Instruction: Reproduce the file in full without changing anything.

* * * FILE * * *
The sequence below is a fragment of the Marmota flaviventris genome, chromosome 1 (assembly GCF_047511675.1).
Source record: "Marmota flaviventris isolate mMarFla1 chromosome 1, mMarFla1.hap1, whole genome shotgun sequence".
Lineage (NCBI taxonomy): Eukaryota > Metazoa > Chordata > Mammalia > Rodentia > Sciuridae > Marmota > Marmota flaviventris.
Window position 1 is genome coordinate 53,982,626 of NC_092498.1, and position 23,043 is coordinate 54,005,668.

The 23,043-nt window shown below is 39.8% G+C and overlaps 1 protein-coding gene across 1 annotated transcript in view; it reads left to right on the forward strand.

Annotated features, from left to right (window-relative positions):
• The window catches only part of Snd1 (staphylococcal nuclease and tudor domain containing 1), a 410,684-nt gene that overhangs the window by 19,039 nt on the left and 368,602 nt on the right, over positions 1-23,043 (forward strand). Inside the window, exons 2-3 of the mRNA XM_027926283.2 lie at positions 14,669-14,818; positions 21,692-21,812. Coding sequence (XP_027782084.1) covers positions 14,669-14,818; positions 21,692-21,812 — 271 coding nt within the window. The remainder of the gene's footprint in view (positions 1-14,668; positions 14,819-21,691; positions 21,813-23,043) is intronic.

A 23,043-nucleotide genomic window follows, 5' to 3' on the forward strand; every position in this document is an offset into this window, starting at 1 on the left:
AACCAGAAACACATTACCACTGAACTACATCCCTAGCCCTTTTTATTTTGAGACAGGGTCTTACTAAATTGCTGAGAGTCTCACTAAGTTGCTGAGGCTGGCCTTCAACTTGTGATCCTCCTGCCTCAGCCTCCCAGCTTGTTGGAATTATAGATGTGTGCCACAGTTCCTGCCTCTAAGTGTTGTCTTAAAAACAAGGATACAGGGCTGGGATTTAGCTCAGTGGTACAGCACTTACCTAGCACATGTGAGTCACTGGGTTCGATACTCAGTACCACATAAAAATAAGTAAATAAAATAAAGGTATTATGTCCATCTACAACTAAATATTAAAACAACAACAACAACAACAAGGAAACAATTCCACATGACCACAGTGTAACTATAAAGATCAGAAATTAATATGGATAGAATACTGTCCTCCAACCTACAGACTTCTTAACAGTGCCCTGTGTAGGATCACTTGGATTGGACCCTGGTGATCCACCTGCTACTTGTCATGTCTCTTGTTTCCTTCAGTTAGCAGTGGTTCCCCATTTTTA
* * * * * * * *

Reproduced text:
The sequence below is a fragment of the Marmota flaviventris genome, chromosome 1 (assembly GCF_047511675.1).
Source record: "Marmota flaviventris isolate mMarFla1 chromosome 1, mMarFla1.hap1, whole genome shotgun sequence".
Lineage (NCBI taxonomy): Eukaryota > Metazoa > Chordata > Mammalia > Rodentia > Sciuridae > Marmota > Marmota flaviventris.
Window position 1 is genome coordinate 53,982,626 of NC_092498.1, and position 23,043 is coordinate 54,005,668.

The 23,043-nt window shown below is 39.8% G+C and overlaps 1 protein-coding gene across 1 annotated transcript in view; it reads left to right on the forward strand.

Annotated features, from left to right (window-relative positions):
• The window catches only part of Snd1 (staphylococcal nuclease and tudor domain containing 1), a 410,684-nt gene that overhangs the window by 19,039 nt on the left and 368,602 nt on the right, over positions 1-23,043 (forward strand). Inside the window, exons 2-3 of the mRNA XM_027926283.2 lie at positions 14,669-14,818; positions 21,692-21,812. Coding sequence (XP_027782084.1) covers positions 14,669-14,818; positions 21,692-21,812 — 271 coding nt within the window. The remainder of the gene's footprint in view (positions 1-14,668; positions 14,819-21,691; positions 21,813-23,043) is intronic.

A 23,043-nucleotide genomic window follows, 5' to 3' on the forward strand; every position in this document is an offset into this window, starting at 1 on the left:
AACCAGAAACACATTACCACTGAACTACATCCCTAGCCCTTTTTATTTTGAGACAGGGTCTTACTAAATTGCTGAGAGTCTCACTAAGTTGCTGAGGCTGGCCTTCAACTTGTGATCCTCCTGCCTCAGCCTCCCAGCTTGTTGGAATTATAGATGTGTGCCACAGTTCCTGCCTCTAAGTGTTGTCTTAAAAACAAGGATACAGGGCTGGGATTTAGCTCAGTGGTACAGCACTTACCTAGCACATGTGAGTCACTGGGTTCGATACTCAGTACCACATAAAAATAAGTAAATAAAATAAAGGTATTATGTCCATCTACAACTAAATATTAAAACAACAACAACAACAACAAGGAAACAATTCCACATGACCACAGTGTAACTATAAAGATCAGAAATTAATATGGATAGAATACTGTCCTCCAACCTACAGACTTCTTAACAGTGCCCTGTGTAGGATCACTTGGATTGGACCCTGGTGATCCACCTGCTACTTGTCATGTCTCTTGTTTCCTTCAGTTAGCAGTGGTTCCCCATTTTTA